Carcinogenesis, Mutagenesis, Impairment of Fertility
Studies to assess the mutagenic and carcinogenic potential of laronidase have not been conducted.
Laronidase at IV doses up to 3.6 mg/kg (6.2 times the human dose) was found to have no effect on the fertility and reproductive performance of male and female rats.
Use In Specific Populations
Pregnancy Category B
A developmental toxicity study has been performed in rats at doses up to 6.2 times the human dose and has revealed no evidence of impaired fertility or harm to the fetus due to ALDURAZYME. However, there are no adequate and well-controlled studies of ALDURAZYME in pregnant women. Because animal reproduction studies are not always predictive of human response, this drug should be used during pregnancy only if clearly needed.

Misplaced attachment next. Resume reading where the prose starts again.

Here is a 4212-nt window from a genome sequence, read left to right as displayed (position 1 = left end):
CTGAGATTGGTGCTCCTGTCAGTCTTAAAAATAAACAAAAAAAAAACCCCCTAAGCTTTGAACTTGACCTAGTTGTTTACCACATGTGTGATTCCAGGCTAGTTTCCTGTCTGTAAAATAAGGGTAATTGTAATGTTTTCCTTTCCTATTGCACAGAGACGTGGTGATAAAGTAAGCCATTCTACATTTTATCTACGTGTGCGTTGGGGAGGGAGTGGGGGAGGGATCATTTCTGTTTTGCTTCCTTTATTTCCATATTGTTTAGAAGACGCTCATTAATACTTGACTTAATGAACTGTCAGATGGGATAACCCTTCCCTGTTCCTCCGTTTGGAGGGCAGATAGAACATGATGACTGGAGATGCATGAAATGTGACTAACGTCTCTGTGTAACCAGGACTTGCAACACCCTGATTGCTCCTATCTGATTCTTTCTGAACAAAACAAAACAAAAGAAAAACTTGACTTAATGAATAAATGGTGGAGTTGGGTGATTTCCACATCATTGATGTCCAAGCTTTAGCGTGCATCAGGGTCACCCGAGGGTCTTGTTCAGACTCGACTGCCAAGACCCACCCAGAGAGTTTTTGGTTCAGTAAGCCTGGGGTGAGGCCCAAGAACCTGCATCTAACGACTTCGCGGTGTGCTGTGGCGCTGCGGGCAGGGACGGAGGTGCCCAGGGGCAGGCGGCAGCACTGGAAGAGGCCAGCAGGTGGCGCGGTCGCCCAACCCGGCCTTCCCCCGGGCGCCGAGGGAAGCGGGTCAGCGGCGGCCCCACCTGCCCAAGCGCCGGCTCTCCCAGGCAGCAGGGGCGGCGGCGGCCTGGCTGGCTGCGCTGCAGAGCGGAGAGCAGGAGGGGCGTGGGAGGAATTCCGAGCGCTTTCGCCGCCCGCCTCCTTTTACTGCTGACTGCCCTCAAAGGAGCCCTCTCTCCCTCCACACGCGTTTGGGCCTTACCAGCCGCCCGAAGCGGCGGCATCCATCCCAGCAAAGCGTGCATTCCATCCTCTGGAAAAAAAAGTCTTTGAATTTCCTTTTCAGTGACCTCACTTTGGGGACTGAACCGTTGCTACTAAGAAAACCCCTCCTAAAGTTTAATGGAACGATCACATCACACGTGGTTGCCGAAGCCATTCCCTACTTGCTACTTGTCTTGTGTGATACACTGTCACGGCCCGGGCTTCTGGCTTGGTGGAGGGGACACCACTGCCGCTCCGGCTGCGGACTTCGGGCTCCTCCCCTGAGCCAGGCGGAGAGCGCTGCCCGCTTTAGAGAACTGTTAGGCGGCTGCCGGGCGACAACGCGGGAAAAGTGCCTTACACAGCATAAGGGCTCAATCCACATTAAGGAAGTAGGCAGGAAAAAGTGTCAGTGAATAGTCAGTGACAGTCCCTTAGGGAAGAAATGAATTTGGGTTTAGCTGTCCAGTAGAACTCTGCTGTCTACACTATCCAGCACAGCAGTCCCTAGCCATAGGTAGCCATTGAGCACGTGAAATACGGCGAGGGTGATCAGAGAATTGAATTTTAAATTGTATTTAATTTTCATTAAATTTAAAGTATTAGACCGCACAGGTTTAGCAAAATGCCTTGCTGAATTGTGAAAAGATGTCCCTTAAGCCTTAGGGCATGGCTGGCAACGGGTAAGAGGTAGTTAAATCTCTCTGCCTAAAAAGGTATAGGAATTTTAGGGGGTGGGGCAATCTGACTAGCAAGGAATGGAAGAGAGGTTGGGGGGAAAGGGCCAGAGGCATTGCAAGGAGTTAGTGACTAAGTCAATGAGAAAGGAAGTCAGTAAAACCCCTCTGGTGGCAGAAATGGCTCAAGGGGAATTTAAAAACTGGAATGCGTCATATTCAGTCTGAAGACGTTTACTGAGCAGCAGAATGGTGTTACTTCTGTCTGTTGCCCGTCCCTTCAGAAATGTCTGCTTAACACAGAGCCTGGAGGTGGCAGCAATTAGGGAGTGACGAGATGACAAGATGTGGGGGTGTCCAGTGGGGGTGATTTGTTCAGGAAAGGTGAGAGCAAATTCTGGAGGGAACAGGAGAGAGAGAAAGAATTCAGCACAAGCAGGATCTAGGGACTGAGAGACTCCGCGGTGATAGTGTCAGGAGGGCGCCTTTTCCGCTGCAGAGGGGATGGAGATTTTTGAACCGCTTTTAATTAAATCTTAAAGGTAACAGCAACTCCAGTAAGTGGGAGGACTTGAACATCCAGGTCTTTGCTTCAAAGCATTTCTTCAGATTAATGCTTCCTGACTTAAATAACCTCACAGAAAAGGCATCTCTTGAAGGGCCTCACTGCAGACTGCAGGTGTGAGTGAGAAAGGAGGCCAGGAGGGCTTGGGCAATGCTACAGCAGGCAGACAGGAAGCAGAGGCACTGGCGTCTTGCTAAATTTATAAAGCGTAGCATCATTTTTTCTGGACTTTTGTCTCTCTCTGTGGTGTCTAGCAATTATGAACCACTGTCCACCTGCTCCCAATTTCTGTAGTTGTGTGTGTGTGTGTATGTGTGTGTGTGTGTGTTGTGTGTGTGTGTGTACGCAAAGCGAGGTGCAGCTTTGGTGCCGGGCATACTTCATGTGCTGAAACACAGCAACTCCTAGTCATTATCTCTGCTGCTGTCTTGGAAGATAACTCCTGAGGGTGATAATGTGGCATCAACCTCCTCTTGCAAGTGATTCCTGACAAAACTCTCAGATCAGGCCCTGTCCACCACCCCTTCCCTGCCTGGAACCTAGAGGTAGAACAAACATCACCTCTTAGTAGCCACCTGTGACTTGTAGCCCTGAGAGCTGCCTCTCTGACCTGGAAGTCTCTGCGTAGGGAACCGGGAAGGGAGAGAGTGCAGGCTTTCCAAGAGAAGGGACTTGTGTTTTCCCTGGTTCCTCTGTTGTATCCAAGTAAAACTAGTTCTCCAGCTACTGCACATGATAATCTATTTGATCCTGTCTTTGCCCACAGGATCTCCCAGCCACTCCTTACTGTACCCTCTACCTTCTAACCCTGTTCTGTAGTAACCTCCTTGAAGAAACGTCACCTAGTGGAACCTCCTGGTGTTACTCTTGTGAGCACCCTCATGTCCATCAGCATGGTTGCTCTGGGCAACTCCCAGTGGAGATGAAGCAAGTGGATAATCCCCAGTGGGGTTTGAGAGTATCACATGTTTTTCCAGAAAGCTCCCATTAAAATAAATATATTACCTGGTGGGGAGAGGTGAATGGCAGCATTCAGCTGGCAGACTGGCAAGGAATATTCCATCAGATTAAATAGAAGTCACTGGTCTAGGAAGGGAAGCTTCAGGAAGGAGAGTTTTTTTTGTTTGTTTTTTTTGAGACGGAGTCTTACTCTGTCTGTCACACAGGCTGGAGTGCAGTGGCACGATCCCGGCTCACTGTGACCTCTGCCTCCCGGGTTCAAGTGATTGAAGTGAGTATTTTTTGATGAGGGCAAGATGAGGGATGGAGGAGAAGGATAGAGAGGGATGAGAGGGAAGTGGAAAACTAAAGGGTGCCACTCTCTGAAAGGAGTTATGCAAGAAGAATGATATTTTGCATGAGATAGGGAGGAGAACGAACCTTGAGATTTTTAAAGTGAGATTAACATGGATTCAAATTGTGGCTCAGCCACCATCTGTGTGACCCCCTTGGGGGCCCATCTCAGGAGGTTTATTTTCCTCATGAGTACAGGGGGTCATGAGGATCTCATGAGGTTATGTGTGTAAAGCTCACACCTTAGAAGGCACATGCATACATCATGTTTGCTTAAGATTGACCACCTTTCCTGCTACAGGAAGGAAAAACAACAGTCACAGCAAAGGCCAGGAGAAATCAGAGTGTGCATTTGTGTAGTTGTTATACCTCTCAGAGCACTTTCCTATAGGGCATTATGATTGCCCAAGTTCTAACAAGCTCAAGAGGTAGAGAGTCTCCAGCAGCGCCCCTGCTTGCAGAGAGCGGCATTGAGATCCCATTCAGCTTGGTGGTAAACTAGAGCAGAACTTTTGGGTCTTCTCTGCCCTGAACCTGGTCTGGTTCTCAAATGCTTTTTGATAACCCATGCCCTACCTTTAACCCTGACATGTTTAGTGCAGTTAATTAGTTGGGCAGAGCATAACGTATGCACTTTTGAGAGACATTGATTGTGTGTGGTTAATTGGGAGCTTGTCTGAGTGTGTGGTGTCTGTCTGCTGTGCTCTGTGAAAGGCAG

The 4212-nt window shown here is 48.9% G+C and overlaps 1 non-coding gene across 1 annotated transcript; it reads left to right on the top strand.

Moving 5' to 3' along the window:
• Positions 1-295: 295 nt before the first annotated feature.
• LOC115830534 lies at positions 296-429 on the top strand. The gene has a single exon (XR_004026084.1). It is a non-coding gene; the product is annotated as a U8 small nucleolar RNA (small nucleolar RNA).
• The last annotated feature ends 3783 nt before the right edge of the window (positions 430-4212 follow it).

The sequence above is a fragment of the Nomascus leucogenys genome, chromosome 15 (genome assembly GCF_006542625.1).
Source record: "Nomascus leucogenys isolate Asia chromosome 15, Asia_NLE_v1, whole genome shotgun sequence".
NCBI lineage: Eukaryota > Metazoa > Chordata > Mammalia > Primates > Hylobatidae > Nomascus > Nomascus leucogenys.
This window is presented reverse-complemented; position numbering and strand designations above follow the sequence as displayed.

Pregnant women with MPS I should be encouraged to enroll in the MPS I Registry. For more information, visit www.MPSIregistry.com or call (800) 745-4447 [see PATIENT INFORMATION].
It is not known whether the drug is excreted in human milk. Because many drugs are excreted in human milk, caution should be exercised when ALDURAZYME is administered to a nursing woman.
Nursing mothers with MPS I should be encouraged to enroll in the MPS I Registry [see PATIENT INFORMATION].
The safety and effectiveness of ALDURAZYME was assessed in a 52-week, open-label, uncontrolled clinical study in 20 patients with MPS I, ages 6 months to 5 years old, and was found to be similar to the safety and effectiveness of ALDURAZYME in pediatric patients 6 to 18 years, and adults [see ADVERSE REACTIONS and Clinical Studies].
Clinical studies of ALDURAZYME did not include patients aged 65 and over. It is not known whether they respond differently from younger patients.
Last reviewed on RxList: 4/18/2013
This monograph has been modified to include the generic and brand name in many instances.
Additional Aldurazyme Information